The court reversed the trial court’s decision in part, agreeing with the City of San Diego that substantial evidence supported the finding that denial of the project would preclude “reasonable beneficial use” of the property. The trial court, finding no such evidence, had not reached the question of whether evidence supported the finding that the project would not adversely affect the applicable land use plan. The Court of Appeal agreed with the City’s position and answered that question in the affirmative. Save Our Heritage Organisation v. City of San Diego (May 28, 2015), Case No. D063992.
The project concerned Balboa Park in San Diego, which in the past had hosted various expositions. During those events, a bridge and complex had been constructed that were later declared a national historic landmark and a national historic landmark district, respectively. The project consisted of closing certain parts of the area to vehicular traffic and restricting those spaces to pedestrian uses, and resurfacing and landscaping those areas in a style evocative of the original design. An increase in parking supply was also proposed. The EIR concluded that, though there would be some significant impacts on historical resources, the project as a whole would primarily benefit those resources, outweighing any negative impacts. Save Our Heritage Organisation (SOHO) filed suit, asserting violations of CEQA and the city’s Municipal Code, and contesting the paid parking. The court below rejected the CEQA and parking challenges, but agreed with the Municipal Code challenge.
The case presented a question of first impression: the proper interpretation of San Diego Municipal Code section 126.0504, subdivision (i)(3)’s requirement that the City only approve projects where it finds, for those projects with impacts on historical resources, that there would be no reasonable beneficial use of the property without the project. Pursuant to this ordinance, the city made several findings to satisfy the “no reasonable beneficial use” requirement, namely, that denial of the project would result in traffic congestion and conflicts between pedestrians and vehicles, and would continue to burden the users of the complex. Furthermore, project denial would prevent the city from recapturing those areas currently being claimed and used by vehicles as thoroughfares and parking lots and reclaiming those lands for parklands and pedestrian spaces.
SOHO contended that so long as it introduced evidence the property would be put to some beneficial use by the owner without the proposed project, it would succeed on the Municipal Code claim. The court disagreed. It found the word “reasonable” preceding “beneficial use” vests discretion in the decisionmaker; even if use of the property absent the project were deemed beneficial, the decisionmaker could find that it was not a reasonable use, and thus, still validly approve the project. The issue, in other words, was not whether there was evidence from which a reasonable person could have concluded that the property had some beneficial use in its unmodified condition, but rather whether substantial evidence supported the decisionmaker’s determination that the property’s use in its unmodified condition was not reasonable under all circumstances.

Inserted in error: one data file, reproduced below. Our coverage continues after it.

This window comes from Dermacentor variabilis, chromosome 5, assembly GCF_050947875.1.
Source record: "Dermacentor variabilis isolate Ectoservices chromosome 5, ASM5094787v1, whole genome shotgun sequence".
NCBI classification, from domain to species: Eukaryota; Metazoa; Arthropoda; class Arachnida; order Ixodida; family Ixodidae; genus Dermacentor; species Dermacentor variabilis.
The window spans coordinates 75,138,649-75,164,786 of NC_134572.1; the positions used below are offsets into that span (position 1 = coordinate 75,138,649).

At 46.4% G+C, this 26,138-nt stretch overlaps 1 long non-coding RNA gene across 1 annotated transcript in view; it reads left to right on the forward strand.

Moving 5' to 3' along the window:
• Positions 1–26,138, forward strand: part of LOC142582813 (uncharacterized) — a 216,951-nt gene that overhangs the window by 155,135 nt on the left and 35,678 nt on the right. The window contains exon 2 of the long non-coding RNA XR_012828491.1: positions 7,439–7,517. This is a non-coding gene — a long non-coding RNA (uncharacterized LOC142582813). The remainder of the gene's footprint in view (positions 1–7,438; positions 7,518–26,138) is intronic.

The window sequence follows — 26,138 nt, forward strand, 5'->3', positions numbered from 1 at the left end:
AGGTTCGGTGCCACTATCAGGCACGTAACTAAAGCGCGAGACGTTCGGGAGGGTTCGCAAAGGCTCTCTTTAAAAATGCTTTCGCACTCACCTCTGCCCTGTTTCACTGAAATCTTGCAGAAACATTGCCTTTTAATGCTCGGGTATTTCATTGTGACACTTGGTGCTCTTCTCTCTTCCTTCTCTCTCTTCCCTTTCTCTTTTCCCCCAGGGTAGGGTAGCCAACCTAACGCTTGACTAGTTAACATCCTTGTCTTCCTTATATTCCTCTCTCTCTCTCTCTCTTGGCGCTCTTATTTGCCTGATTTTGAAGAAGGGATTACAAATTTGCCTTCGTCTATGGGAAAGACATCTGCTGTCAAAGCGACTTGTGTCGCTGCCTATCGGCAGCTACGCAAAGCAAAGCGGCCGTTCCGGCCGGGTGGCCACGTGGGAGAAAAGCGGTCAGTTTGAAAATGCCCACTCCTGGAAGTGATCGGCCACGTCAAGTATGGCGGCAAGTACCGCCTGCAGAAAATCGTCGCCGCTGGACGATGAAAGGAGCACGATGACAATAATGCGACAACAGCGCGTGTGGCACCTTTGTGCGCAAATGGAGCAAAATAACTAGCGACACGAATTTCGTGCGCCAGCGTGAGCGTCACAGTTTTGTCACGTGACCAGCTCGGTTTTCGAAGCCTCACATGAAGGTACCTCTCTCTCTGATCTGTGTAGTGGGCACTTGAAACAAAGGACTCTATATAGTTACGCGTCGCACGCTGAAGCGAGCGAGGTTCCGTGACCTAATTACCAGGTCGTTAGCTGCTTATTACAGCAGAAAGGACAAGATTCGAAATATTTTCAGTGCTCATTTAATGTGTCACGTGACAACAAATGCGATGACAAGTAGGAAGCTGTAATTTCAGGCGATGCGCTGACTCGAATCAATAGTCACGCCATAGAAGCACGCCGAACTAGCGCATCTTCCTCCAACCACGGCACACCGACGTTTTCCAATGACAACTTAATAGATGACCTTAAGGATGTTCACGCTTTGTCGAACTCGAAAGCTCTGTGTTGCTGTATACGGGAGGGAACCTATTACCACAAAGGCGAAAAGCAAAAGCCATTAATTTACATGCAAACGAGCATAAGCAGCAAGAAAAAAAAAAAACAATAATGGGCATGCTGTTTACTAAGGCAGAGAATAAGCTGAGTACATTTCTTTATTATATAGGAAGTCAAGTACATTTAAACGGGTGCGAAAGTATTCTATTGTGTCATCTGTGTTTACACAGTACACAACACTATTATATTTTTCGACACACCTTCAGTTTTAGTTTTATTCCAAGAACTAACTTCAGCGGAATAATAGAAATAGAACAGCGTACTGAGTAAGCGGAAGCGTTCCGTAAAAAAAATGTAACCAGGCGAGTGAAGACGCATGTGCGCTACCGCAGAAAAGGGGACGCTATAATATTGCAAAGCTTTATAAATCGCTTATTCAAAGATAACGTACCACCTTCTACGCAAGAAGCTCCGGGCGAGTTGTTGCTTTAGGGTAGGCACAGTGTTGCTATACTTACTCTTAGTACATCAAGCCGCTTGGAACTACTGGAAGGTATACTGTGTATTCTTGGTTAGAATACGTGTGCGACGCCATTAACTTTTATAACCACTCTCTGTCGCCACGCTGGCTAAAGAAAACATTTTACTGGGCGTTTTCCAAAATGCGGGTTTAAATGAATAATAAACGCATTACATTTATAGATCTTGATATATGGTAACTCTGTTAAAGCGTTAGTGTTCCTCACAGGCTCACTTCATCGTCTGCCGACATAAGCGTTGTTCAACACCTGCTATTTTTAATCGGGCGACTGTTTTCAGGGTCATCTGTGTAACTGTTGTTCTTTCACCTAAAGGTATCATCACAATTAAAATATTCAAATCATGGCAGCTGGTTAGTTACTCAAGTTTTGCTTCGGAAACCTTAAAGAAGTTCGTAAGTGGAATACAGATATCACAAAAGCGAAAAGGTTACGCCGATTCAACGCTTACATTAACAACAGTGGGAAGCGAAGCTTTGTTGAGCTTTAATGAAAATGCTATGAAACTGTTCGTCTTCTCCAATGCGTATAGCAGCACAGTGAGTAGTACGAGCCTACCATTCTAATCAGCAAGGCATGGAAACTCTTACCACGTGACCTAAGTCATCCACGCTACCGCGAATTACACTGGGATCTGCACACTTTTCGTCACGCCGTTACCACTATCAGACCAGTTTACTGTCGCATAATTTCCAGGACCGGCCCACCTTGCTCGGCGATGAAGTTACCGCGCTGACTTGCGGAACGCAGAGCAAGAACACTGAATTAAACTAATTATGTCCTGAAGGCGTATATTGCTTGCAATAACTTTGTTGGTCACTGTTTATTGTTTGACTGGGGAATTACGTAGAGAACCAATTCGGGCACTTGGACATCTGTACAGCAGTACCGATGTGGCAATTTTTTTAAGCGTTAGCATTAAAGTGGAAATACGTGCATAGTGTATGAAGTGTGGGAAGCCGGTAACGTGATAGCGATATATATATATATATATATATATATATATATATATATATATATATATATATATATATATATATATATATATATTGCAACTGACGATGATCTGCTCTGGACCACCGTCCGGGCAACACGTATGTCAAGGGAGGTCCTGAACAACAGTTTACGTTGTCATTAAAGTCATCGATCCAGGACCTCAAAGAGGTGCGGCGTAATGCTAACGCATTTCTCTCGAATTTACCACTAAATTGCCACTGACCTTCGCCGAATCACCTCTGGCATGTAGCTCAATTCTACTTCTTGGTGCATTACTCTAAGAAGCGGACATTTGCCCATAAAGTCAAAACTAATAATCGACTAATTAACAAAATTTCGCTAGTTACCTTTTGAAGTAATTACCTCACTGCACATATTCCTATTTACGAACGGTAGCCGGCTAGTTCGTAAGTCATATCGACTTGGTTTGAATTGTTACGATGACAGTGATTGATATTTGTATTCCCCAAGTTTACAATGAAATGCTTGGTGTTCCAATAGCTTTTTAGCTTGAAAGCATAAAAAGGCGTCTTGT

The court held there was substantial evidence supporting the city’s finding that, without the project, current pedestrian and vehicle conflicts, and resultant safety hazards, would continue. The fact that millions of visitors to the complex chose to visit, notwithstanding the hardships to them posed by the continued vehicular use, did not preclude the city from finding the project was appropriate, and that continued automobile use of the complex was not a reasonably beneficial use of the complex.
The court rejected SOHO’s alternative argument that there was no substantial evidence to support the additional finding ordinarily required under the municipal code when a project would make a substantial alteration of a designated historical resource: that denial of the project would make it infeasible to derive a reasonable economic return from the property. That argument was not preserved below.
SOHO also alleged there was no substantial evidence to support the city’s required findings that approval of the project would not adversely affect the city’s applicable land use plans. Essentially, SOHO asserted that, as long as a project opponent can identify a stated goal or policy within an applicable land use plan that would be adversely affected by a project, the decisionmaker is precluded from finding approval of a project would not adversely affect the applicable land use plans even if the decisionmaker found, based on substantial evidence, the proposed project would be consistent with the vast majority of the goals and policies of the applicable land use plans, as was the case here. SOHO cited no authority for that argument, and the court found none. The court noted that a project need not be in “perfect conformity” with every plan policy, but must instead harmonize with those policies on the whole. Inconsistencies will not nullify project approval so long as the project as a whole will not adversely affect the applicable land use plans.
Finally, regarding the paid parking issue, the court held that any purported limitations placed by an 1870 statute on the city’s power to manage its parklands was annulled by later legislative enactments.